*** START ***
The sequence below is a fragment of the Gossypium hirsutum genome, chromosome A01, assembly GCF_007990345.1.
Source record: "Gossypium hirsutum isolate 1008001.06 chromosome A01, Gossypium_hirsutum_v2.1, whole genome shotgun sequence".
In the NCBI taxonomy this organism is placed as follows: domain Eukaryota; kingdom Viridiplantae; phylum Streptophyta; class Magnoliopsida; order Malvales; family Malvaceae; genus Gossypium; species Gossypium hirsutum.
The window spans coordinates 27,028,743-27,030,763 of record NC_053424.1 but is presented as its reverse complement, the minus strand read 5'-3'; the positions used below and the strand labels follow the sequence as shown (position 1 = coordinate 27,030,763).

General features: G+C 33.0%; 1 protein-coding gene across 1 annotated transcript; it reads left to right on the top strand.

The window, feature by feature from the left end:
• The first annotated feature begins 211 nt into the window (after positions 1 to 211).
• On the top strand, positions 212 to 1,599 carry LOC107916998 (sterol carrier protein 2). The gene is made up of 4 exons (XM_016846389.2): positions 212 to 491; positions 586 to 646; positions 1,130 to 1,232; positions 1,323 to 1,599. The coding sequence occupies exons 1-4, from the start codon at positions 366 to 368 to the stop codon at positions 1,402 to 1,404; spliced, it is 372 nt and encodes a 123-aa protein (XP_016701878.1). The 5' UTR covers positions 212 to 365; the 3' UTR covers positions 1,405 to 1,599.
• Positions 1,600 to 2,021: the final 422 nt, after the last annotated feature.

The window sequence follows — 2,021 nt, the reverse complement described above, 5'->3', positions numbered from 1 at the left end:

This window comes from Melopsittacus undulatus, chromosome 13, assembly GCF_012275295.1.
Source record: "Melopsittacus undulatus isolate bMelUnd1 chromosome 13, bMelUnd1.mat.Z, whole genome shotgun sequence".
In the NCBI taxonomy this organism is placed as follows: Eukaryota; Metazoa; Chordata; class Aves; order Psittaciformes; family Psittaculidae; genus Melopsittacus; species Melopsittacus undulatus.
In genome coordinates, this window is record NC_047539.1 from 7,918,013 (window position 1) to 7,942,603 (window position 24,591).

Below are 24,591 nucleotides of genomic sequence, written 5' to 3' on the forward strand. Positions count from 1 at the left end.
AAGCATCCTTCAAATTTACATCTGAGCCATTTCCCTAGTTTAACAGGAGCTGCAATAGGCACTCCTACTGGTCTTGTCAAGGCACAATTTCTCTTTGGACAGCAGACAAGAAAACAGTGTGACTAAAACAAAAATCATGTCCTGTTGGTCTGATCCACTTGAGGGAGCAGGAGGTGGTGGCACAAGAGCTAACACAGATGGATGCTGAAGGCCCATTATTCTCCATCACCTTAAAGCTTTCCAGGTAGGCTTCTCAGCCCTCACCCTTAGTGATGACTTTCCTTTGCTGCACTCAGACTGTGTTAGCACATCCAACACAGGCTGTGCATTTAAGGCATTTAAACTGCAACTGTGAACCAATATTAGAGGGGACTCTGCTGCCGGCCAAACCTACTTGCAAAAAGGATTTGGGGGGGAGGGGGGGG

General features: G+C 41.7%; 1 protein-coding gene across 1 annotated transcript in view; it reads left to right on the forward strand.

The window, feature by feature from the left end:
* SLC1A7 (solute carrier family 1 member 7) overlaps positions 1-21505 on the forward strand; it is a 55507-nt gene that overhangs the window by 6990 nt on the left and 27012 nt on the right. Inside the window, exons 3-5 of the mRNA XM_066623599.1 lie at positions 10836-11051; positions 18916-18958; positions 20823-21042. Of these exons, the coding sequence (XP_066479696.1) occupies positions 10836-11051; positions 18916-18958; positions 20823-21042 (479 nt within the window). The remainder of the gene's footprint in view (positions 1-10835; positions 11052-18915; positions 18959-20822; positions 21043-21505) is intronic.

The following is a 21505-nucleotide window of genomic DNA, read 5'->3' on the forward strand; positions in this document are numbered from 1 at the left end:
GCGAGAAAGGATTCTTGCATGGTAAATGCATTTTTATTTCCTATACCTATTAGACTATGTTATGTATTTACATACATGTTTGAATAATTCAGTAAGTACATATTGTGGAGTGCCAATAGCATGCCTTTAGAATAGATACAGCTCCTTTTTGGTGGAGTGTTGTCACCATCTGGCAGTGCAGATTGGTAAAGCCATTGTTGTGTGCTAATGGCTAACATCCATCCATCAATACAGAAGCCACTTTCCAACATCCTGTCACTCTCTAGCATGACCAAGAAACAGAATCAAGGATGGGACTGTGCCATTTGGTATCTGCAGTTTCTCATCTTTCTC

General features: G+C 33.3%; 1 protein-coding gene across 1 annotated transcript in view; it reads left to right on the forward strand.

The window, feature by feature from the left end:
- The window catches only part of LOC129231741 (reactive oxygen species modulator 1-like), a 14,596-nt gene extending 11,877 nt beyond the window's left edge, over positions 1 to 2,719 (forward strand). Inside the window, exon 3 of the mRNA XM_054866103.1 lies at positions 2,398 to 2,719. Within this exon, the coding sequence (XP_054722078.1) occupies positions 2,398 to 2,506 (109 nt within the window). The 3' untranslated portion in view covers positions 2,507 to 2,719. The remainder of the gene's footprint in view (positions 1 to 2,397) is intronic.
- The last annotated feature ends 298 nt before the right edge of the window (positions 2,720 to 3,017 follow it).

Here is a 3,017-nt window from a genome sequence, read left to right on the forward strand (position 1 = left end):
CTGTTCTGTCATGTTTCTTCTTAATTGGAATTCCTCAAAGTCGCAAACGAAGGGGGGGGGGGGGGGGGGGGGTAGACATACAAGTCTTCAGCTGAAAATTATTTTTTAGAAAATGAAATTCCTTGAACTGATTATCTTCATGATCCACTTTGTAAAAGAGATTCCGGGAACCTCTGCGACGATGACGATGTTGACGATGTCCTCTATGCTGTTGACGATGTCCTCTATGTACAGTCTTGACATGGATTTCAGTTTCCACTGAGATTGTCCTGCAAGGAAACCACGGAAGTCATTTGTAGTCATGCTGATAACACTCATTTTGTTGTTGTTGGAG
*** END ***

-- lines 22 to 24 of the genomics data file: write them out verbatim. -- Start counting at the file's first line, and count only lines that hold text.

General features: G+C 33.3%; 1 protein-coding gene across 1 annotated transcript in view; it reads left to right on the forward strand.

The window, feature by feature from the left end:
- The window catches only part of LOC129231741 (reactive oxygen species modulator 1-like), a 14,596-nt gene extending 11,877 nt beyond the window's left edge, over positions 1 to 2,719 (forward strand). Inside the window, exon 3 of the mRNA XM_054866103.1 lies at positions 2,398 to 2,719. Within this exon, the coding sequence (XP_054722078.1) occupies positions 2,398 to 2,506 (109 nt within the window). The 3' untranslated portion in view covers positions 2,507 to 2,719. The remainder of the gene's footprint in view (positions 1 to 2,397) is intronic.